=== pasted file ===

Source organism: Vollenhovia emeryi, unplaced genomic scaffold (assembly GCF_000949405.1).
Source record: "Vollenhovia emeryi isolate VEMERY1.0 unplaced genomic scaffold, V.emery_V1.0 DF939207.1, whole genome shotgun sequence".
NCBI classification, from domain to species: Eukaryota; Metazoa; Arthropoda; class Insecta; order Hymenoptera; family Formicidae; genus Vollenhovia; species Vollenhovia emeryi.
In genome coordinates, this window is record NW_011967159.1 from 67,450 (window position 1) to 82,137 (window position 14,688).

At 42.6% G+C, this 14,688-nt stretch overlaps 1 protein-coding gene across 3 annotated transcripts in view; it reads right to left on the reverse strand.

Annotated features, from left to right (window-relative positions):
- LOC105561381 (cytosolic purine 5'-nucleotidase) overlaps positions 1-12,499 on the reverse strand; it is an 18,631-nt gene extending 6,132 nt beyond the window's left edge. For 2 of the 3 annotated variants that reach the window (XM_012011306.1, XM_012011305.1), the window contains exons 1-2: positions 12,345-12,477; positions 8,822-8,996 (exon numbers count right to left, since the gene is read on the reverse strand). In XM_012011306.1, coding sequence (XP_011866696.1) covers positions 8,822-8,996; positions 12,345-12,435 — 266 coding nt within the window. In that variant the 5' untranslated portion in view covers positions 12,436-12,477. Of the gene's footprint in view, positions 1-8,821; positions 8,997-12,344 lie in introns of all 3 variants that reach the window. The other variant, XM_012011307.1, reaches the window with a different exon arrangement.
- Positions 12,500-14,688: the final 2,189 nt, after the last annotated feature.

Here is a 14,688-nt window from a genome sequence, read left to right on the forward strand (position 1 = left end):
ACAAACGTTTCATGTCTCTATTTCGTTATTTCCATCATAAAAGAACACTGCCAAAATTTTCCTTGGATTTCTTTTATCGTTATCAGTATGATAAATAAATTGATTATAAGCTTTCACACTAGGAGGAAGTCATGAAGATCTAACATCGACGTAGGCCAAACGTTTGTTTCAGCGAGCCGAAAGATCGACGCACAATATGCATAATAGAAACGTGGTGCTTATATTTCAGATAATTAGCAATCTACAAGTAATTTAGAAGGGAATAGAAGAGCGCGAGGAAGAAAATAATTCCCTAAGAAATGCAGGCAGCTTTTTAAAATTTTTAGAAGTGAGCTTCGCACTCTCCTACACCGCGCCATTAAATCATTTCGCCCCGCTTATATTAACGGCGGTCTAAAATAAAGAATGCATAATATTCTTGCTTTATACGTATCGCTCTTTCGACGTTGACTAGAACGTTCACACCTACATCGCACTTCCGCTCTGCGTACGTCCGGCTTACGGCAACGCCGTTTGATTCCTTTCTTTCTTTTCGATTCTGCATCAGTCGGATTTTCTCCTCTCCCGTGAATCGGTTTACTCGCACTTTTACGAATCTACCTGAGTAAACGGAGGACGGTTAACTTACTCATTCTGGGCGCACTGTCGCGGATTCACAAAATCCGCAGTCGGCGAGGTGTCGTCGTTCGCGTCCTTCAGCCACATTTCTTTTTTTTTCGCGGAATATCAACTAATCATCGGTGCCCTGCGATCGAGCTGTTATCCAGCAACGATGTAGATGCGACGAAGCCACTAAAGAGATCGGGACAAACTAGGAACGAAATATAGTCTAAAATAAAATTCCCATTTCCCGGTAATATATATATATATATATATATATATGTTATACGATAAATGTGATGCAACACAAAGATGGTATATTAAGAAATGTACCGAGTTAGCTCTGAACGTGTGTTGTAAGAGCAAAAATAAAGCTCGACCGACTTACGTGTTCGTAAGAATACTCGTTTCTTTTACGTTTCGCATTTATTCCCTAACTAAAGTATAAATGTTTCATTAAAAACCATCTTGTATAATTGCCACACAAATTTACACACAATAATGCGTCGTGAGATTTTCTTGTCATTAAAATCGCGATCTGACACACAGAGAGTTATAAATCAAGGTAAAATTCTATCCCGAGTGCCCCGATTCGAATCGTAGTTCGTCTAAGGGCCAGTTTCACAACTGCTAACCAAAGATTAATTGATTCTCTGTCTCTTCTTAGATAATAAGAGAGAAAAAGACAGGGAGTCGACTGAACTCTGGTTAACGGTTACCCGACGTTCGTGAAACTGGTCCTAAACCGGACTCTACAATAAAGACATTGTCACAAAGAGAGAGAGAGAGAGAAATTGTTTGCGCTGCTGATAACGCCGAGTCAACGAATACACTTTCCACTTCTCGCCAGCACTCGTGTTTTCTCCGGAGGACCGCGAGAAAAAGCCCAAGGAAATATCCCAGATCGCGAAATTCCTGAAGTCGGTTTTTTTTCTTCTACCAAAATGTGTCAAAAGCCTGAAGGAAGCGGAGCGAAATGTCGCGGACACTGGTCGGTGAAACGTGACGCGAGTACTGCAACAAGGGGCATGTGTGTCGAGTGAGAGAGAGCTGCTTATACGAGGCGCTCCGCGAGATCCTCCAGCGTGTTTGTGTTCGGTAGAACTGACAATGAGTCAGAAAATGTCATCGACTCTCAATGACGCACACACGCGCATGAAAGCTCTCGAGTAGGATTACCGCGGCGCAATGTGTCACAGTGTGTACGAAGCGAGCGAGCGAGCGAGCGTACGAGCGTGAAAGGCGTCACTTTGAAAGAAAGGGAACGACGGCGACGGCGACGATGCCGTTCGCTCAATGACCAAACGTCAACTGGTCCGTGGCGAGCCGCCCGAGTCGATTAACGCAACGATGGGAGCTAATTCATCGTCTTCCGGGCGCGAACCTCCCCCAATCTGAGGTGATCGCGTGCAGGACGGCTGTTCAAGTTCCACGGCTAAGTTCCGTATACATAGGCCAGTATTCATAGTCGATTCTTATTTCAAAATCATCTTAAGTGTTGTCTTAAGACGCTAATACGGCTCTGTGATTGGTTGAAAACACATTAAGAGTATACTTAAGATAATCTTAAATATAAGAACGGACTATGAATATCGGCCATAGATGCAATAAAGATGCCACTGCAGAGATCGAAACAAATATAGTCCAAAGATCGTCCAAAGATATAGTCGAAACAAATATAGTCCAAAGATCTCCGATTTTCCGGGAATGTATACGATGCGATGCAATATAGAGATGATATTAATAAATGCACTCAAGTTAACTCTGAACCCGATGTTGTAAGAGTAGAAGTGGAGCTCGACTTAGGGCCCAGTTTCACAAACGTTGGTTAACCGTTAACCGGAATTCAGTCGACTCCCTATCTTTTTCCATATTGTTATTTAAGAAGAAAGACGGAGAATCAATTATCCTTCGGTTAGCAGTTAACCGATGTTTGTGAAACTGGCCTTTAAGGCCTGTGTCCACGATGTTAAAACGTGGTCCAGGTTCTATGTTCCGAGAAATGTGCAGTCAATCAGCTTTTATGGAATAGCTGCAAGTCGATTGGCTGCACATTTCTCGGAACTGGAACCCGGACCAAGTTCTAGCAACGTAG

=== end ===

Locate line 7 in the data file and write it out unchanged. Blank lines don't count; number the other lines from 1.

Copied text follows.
- LOC105561381 (cytosolic purine 5'-nucleotidase) overlaps positions 1-12,499 on the reverse strand; it is an 18,631-nt gene extending 6,132 nt beyond the window's left edge. For 2 of the 3 annotated variants that reach the window (XM_012011306.1, XM_012011305.1), the window contains exons 1-2: positions 12,345-12,477; positions 8,822-8,996 (exon numbers count right to left, since the gene is read on the reverse strand). In XM_012011306.1, coding sequence (XP_011866696.1) covers positions 8,822-8,996; positions 12,345-12,435 — 266 coding nt within the window. In that variant the 5' untranslated portion in view covers positions 12,436-12,477. Of the gene's footprint in view, positions 1-8,821; positions 8,997-12,344 lie in introns of all 3 variants that reach the window. The other variant, XM_012011307.1, reaches the window with a different exon arrangement.